Bundling agriculture insurance with other services like credit and better farm inputs is fast emerging as a possible solution to help agriculture insurance to achieve better social outcomes, make insurance more tangible and enable schemes to scale faster.
There is evidence that states that access to agricultural insurance leads to significantly larger agricultural investment and riskier, yet more rewarding, production choices in agriculture. The binding constraint to farmer investment is uninsured risk: when provided with insurance against the primary catastrophic risk they face, farmers are able to find resources to increase expenditure on their farms. Such evidence establishes risk as the most binding constraint, even more than access to finance.
However, this is not to say, just insurance, more so standalone insurance, on its own is enough. Providing standalone insurance products – especially in new markets where they are untested and consumers lack understanding and trust – can be difficult and unprofitable. Bundling insurance offers the opportunity to the insurer or the implementing entity to bundle their product with a value chain component (output or input) that is necessary for the farmer. By bundling insurance with other smallholder-focused financial and non-financial services practitioners can develop a customised suite of products, services and delivery modes that offer substantial and tangible client value.
One of the main objectives of any development programme is to create a dynamic path to livelihood improvement - improving farming practices, access to quality inputs and access to market. However, insurance as a standalone product may not be sufficient to overcome the binding constraints of farmers. Hence, bundling provides more value for all the players in the value chain.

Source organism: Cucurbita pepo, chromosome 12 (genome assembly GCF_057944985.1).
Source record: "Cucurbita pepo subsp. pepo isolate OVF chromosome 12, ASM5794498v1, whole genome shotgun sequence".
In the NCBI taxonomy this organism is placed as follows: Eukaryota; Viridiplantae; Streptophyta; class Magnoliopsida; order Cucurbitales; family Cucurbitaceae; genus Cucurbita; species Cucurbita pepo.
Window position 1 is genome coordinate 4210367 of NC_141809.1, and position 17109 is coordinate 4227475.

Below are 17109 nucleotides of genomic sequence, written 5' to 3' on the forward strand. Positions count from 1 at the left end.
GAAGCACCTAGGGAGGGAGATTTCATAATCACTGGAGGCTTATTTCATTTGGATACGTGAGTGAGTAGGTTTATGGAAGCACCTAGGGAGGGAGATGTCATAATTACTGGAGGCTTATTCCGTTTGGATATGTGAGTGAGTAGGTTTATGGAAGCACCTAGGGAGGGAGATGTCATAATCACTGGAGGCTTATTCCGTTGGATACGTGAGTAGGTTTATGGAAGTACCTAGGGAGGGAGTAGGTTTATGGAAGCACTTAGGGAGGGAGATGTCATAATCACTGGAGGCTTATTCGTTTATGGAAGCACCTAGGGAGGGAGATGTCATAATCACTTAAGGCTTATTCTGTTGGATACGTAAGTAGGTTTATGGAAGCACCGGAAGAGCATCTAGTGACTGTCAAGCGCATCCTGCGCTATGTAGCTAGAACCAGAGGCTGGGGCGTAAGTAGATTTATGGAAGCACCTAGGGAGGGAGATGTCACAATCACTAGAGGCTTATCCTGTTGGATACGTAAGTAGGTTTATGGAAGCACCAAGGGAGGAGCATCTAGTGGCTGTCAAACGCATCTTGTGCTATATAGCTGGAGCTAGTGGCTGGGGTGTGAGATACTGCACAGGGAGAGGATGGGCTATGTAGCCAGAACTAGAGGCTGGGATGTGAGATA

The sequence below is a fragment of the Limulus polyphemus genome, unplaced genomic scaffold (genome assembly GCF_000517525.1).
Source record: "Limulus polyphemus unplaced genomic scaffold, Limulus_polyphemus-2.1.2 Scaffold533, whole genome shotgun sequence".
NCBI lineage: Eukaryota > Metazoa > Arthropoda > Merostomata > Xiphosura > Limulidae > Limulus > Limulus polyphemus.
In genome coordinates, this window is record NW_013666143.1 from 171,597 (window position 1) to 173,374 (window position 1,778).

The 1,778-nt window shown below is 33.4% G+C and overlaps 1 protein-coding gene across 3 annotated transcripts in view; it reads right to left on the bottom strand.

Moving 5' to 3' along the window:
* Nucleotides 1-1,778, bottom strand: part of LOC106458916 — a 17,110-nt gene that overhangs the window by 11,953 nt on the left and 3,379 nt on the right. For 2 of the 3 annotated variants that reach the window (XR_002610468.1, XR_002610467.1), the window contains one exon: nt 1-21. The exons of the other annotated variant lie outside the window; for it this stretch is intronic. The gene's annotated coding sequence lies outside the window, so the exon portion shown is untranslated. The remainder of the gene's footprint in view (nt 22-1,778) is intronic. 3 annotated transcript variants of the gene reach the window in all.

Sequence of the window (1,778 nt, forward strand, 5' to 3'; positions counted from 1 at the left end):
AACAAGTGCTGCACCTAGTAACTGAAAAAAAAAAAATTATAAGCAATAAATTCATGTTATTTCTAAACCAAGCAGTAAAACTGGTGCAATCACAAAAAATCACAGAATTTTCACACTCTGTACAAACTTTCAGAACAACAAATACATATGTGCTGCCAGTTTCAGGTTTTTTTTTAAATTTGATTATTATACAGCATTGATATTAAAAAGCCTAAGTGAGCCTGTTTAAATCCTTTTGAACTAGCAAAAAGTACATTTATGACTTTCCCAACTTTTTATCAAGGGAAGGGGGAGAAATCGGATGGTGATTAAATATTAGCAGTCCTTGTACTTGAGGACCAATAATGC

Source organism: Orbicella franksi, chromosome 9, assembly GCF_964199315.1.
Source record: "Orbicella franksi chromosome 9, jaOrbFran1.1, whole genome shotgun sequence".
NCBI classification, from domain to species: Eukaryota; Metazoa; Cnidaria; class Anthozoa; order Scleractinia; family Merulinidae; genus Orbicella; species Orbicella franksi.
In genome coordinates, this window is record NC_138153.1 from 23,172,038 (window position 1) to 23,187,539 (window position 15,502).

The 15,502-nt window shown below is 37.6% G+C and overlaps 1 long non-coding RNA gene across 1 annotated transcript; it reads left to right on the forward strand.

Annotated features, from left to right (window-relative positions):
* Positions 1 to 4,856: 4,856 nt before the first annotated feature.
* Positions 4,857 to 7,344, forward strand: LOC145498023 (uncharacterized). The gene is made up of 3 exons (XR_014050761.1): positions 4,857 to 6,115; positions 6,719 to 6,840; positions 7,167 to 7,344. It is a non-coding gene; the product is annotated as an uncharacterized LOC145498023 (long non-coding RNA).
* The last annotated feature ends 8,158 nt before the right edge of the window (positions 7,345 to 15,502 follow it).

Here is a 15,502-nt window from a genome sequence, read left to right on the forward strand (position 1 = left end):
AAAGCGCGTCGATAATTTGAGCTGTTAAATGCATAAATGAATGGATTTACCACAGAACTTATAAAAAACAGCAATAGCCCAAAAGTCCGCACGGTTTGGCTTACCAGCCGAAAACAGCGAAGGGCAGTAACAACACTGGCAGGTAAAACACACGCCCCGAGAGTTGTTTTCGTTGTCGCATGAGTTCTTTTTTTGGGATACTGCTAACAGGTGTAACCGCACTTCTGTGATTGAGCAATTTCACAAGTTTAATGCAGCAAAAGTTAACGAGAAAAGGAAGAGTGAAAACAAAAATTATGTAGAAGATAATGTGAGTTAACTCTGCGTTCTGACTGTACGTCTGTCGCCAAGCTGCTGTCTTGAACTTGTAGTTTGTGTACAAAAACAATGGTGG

For the insurer bundling is an opportunity to:
- Leverage existing non-insurance services to increase outreach and penetration, and compensate for lack of own staff/distribution in rural markets;
- Utilise the partner’s goodwill and get customers to try the insurance offering;
- Reduce costs of distribution, customer education, and premium collection through pre-financing by the partner or the aggregator;
- Have reduced anti-selection/fraud due to bundled nature (especially for mandatory products).
For the provider of non-insurance services such as a bank or farming input provider, bundling with insurance can offer several advantages. These include:
- Reduction of agriculture lending risk;
- Use of insurance as a sales promotion tool for farming inputs;
- Increased loyalty to the product;
- Additional revenue stream in terms of commission or service fees from the insurer.
From the farmer’s point of view, a bundled insurance product can provide:
- Access to insurance on a cost-effective basis;
- Easier access to credit and improved farm inputs;
- Loan repayment relief and access to loans for the next season (in case of default due to unfavourable production);
- Ease of payment of premiums, if service provider pre-finances or subsidises premiums;
- Access to multiple services at a competitive price through the “one-stop” shop.
Bundling services is not always easy. First of all, the bundled solution should provide value to all stakeholders. Bundling is ultimately a question of aligning value, i.e. not only should such bundling make sustainable business sense for each stakeholder, it should offer real client value to the smallholder farmer, while being accessible and affordable. To understand how such value alignment can be achieved, we need to consider the entire value chain for smallholder farming in the market of focus.
Second, the context matters in agriculture, more so than other insurance types. Each crop has different requirements and a distinct value chain. The model that may work for one crop may not work for another. Lastly, some specific success factors for agriculture insurance products, such as use of technology and subsidies, need to be taken into account to make specific solutions work. Bundling provides a great opportunity to make agriculture insurance work but should be designed with care.